Best Things To Do During Summer In Mount Rainier
Mount Rainier is a hiker’s paradise. There truly aren’t many places better for it in my opinion. The abundance of wildflowers in summer months, paired with views of the towering 14,000+ foot Mount Rainier is a sight to behold and keeps me going back multiple times each summer. This is by no means an exhaustive list, but below you will find some of my favorite hiking trails in each area of the park.
Explore The Paradise Area
There are many trails that leave from the visitor center at Paradise. My favorite is the Skyline Loop Trail, which is around 5 miles long (1,450 feet of elevation gain) and will take you through the best of the area. returning back where you started at the parking lot. There are a few nice, short trails worth checking out if you don’t have time to do the whole Skyline Loop Trail, including Nisqually Vista Trail and the Moraine Trail. Alternatively, you can just walk as far up the Skyline Loop Trail as you like and then turn around.
Explore The Sunrise Area
Similar to Paradise, Sunrise is a large parking lot with a visitor center and lodge. Multiple trails leave from here and it’s one of my favorite hiking areas in the park. For something short and sweet, I recommend the Silver Forest Trail (1.9-mile). Despite the name, you will not be stuck in a forest, but instead have open views of Mount Rainier for most of the way and come across a lot of wildflowers.
A hike to the Burroughs is something worth doing for those wanting to get closer to Mount Rainier and don’t mind some elevation gain. There are three burroughs, and you can walk just to the first, or as far as the third. Personally, my favorite views are from the second or third, so I recommend at least going that far.
Another popular hike in the Sunrise area is Fremont Lookout. This 5.6-mile roundtrip hike has gorgeous views of Mount Rainier. Keep in mind that it often gets large crowds, so go midweek and avoid holidays.
Explore Tipsoo Lakes
The Tipsoo Lakes area offers a couple of great hiking options with views that are to die for. Take the short and flat 0.8-mile roundtrip hike on the Tipsoo Lake Loop, or if you’re feeling a little more active you can complete the Naches Peak Loop Trail which is around 3.5-miles roundtrip.
Mount Rainier Roadside Views
If you can’t, or don’t feel like hiking, you’re in luck because Mount Rainier offers some pretty incredible roadside views throughout the park. You could spend a whole day entering via the southwest or northeast entrances and following the ring road around Mount Rainier. There are many beautiful roadside views along the way, and I recommend making stops at Sunrise, Paradise, Reflection Lakes, and Tipsoo Lake at the very least.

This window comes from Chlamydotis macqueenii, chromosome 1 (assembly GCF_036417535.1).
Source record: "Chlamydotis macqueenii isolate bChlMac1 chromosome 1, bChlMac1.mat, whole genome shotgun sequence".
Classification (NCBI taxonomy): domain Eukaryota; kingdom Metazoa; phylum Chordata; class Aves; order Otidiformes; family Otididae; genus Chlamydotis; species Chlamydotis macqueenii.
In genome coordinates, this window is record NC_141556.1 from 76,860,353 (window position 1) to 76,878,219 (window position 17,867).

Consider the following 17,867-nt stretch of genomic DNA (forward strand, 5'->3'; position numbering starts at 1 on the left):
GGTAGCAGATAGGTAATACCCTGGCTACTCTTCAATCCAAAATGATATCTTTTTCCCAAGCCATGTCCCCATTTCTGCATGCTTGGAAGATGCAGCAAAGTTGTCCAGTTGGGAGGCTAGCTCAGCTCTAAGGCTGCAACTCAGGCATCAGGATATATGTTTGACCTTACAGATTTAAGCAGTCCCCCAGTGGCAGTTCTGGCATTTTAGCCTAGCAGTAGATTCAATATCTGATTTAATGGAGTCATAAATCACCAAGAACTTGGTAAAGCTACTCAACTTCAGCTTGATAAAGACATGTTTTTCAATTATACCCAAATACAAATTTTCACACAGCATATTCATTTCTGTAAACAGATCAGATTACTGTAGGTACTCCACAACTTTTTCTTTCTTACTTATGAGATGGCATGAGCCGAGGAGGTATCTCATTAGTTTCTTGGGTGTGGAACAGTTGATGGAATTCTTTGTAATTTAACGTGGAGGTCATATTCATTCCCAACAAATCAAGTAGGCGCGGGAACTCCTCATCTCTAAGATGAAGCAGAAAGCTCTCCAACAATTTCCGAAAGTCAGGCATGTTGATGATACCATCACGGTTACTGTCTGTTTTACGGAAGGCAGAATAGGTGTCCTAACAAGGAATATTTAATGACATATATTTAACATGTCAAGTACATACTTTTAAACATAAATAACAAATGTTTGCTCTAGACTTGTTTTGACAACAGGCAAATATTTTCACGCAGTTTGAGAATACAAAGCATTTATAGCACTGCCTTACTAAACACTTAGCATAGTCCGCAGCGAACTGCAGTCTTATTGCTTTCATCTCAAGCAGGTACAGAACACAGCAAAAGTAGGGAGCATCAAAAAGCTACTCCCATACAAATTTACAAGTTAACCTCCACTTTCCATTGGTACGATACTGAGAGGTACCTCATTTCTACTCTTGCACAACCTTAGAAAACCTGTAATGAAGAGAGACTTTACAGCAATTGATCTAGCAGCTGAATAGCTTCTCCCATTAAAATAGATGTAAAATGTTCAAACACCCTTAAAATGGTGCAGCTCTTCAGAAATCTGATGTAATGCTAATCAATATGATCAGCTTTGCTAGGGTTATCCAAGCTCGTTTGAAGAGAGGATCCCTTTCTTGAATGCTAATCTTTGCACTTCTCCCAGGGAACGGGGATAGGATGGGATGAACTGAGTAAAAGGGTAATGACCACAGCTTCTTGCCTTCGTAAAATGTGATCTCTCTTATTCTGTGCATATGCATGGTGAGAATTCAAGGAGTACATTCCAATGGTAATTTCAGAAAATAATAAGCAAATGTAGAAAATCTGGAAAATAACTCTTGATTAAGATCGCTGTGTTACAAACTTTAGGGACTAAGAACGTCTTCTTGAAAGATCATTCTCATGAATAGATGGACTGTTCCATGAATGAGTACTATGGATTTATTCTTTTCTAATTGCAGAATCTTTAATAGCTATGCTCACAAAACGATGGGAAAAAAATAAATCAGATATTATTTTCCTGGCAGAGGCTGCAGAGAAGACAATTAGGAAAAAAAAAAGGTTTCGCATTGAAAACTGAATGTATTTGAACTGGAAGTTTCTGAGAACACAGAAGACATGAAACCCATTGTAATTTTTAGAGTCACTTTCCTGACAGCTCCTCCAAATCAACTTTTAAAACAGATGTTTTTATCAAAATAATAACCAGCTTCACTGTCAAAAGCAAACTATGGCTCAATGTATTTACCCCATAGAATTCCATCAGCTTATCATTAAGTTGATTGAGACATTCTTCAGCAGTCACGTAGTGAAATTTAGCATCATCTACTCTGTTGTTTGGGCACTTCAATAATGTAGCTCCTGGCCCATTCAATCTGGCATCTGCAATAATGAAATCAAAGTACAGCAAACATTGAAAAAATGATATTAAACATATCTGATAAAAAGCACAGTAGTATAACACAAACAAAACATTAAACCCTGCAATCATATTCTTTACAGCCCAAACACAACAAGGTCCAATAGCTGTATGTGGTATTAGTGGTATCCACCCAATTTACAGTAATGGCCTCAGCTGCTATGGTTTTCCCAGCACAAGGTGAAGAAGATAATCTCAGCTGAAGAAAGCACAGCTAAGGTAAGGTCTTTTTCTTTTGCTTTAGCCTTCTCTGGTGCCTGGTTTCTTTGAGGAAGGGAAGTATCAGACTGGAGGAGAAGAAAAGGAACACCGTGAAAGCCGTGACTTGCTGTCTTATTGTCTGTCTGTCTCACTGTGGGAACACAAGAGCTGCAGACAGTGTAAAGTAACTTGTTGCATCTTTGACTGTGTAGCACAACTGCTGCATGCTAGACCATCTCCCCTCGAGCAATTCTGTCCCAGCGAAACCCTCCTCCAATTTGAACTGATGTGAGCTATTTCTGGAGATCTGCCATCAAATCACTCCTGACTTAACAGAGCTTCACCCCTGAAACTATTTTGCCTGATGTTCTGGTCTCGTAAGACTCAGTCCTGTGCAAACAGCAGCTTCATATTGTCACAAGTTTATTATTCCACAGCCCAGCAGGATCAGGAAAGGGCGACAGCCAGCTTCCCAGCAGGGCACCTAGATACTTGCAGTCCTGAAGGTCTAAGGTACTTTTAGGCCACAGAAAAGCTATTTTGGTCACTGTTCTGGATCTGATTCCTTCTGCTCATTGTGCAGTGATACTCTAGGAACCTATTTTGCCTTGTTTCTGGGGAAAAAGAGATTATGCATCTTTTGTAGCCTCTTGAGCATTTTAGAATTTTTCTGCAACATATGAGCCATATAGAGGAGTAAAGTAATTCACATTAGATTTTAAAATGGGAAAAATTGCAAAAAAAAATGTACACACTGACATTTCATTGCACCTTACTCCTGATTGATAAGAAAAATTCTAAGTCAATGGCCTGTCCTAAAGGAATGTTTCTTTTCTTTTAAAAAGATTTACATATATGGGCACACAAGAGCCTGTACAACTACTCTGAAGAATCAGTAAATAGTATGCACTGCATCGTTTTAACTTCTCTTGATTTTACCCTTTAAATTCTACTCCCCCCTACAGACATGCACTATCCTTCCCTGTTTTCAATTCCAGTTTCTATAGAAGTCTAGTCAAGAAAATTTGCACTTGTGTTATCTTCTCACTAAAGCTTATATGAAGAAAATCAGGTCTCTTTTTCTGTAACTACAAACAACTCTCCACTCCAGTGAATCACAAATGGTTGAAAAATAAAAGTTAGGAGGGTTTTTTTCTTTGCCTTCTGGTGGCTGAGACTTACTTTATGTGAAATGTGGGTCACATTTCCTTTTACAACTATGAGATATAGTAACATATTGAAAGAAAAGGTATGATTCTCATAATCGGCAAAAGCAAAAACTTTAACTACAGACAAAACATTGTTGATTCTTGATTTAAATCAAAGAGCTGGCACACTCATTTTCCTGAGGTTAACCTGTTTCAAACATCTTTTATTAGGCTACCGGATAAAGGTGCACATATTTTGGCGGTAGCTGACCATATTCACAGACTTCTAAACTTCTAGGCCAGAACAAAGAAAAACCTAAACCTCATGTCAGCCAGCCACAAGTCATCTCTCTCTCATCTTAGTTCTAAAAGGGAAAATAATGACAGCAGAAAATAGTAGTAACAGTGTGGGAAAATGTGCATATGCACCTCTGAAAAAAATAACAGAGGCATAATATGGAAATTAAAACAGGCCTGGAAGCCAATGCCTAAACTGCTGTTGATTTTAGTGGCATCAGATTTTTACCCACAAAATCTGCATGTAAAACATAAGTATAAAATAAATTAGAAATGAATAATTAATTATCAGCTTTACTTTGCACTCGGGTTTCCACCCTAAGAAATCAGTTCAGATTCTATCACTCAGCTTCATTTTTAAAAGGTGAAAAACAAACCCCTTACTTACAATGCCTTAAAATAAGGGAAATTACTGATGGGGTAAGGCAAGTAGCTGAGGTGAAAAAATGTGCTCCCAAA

Rocky Mountain National Park
Next up on this list of the best national parks to visit in summer is Rocky Mountain National Park. Rocky Mountain was the first national park that I spent a lot of time in after moving to the US. Living only an hour or so away, I visited the park often, taking advantage of its beautiful trails and roadside views. Although Rocky Mountain can be enjoyed in any season, without a doubt it is one of the best summer national parks in the country.
With the highest point in the park being Long’s Peak at 14,259 feet, you can imagine winter lingers here, but come July most snow has melted and backcountry travel becomes a lot more accessible. The park’s famous Trail Ridge Road, reaching an elevation of over 12,000 feet, is also accessible once again in summer and offers travelers an incredible drive between Estes Park to the east and Grand Lake to the West.
Rocky Mountain Location
Northern Colorado, around 1.5 hours from Denver Click here for Google Maps directions.
How To Get To Rocky Mountain National Park
There are four entrances to Rocky Mountain National Park, though the most popular by far is the Beaver Meadows entrance, around a 1.5-hour drive from Denver. If you don’t want to rent a vehicle, there is also a shuttle that runs from the airport in Denver to Estes Park, which is the gateway town near the entrance.
Best Things To Do During Summer In Rocky Mountain
There are many things to keep visitors to Rocky Mountain National Park busy in summer. The many lakes, rivers, mountains, and meadows offer guests access to a variety of activities no matter what you are into. Here are a few of my favorites:
Take a Hike
Summer hiking in Rocky Mountain National Park is hard to beat. There are so many lakes, valleys, meadows and peaks to explore on foot. Some of my favorite hikes in the park include Emerald Lake, Chasm Lake, Sky Pond, and Lawn Lake. If you are looking for just a short stroll instead, check out the Sprague Lake Trail, Bear Lake Nature Trail, and Lily Lake. All three of these are short, flat, and could be done by just about anyone.
Summit a Mountain Peak
Colorado is famous for its culture around climbing the “14ers”. That is Colorado’s 58 peaks that are 14,000 feet or higher. Rocky Mountain National Park is home to one of them, Longs Peak. This is one of the most popular 14ers in the state due to its proximity to the large front-range cities. Don’t be fooled though, it’s no easy task. The standard Keyhole route is 15 miles and 5,000+ of elevation gain and has some exposed sections. This is an incredible adventure and one I highly recommend, but make sure you are prepared for the difficulties that come along with it.